Hybrid Security Governance in Somaliland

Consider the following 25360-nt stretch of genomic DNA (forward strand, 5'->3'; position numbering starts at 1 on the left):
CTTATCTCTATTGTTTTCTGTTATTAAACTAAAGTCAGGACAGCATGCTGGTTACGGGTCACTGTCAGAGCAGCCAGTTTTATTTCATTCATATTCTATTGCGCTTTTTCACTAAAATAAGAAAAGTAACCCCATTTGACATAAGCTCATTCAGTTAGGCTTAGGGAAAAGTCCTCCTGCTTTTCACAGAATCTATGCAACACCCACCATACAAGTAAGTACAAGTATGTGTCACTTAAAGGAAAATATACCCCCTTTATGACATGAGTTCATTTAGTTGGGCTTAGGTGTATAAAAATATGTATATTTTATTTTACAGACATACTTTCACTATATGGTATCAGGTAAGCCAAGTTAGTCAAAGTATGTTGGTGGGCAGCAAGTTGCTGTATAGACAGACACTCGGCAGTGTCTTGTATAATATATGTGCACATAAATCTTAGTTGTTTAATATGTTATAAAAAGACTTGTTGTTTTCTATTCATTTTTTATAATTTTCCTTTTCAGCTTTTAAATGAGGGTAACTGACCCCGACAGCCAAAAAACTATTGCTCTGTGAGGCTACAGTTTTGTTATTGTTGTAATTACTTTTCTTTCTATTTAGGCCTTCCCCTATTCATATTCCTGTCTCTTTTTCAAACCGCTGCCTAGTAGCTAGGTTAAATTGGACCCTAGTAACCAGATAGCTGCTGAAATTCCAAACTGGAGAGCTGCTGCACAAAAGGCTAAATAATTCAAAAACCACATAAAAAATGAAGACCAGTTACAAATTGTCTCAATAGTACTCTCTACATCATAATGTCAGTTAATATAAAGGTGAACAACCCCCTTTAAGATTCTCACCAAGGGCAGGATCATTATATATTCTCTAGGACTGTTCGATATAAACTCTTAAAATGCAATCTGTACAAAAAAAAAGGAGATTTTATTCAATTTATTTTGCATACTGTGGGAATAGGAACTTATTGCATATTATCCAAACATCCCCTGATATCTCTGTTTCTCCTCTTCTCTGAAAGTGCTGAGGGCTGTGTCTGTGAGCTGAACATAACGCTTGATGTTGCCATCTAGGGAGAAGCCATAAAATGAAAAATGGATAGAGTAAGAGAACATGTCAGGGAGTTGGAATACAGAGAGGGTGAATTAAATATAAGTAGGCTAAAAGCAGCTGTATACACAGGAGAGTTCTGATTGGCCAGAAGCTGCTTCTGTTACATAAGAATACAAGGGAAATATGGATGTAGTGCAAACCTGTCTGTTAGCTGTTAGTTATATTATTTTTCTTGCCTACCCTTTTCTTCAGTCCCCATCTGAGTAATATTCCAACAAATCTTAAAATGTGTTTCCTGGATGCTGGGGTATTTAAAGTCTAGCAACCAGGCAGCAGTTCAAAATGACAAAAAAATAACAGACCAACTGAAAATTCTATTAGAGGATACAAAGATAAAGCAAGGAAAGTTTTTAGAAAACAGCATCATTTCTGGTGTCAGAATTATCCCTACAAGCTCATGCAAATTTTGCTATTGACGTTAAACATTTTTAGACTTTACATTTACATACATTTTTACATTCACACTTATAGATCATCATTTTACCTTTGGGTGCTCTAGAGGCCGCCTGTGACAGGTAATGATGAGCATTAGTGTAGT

Somaliland communities have traditional system of governance, in which customary law and the clan system from which it derived provided the model for conflict resolution and a hybrid political order in general. This system of governance has gained prominence and space after the collapse of the formal institutions of then Somali Republic. After Somaliland proclaimed its independence from the rest of Somalia on 18 May, 1991; it was envisaged that the empowerment of the traditional governance systems as the only immediate way out of the multiple threats to public safety. Empowering traditional governance processes, elders in the of the clans of the Northern regions (former Somaliland British Protectorate) started their peace-building process, in which a reconciliation process in Somaliland assumed the form of a consensus-based structure, strategy, process, and leadership that allowed communities to settle their differences through inclusive clan meetings. That arrangement later morphed into rebuilding formal security institutions and creation of the basic infrastructure of hybrid security governance system as a part of a state and nation-building initiative. The research reveals how locally owned peace-building processes preceded state-building initiatives that yielded a unique type of hybrid security sector governance. It also sheds a light on how the formal and non-formal security institutions interact and interface and how they function and cooperate in both urban and the rural context. It also provides an original analysis on the comparisons with Puntland, a region adjacent to Somaliland.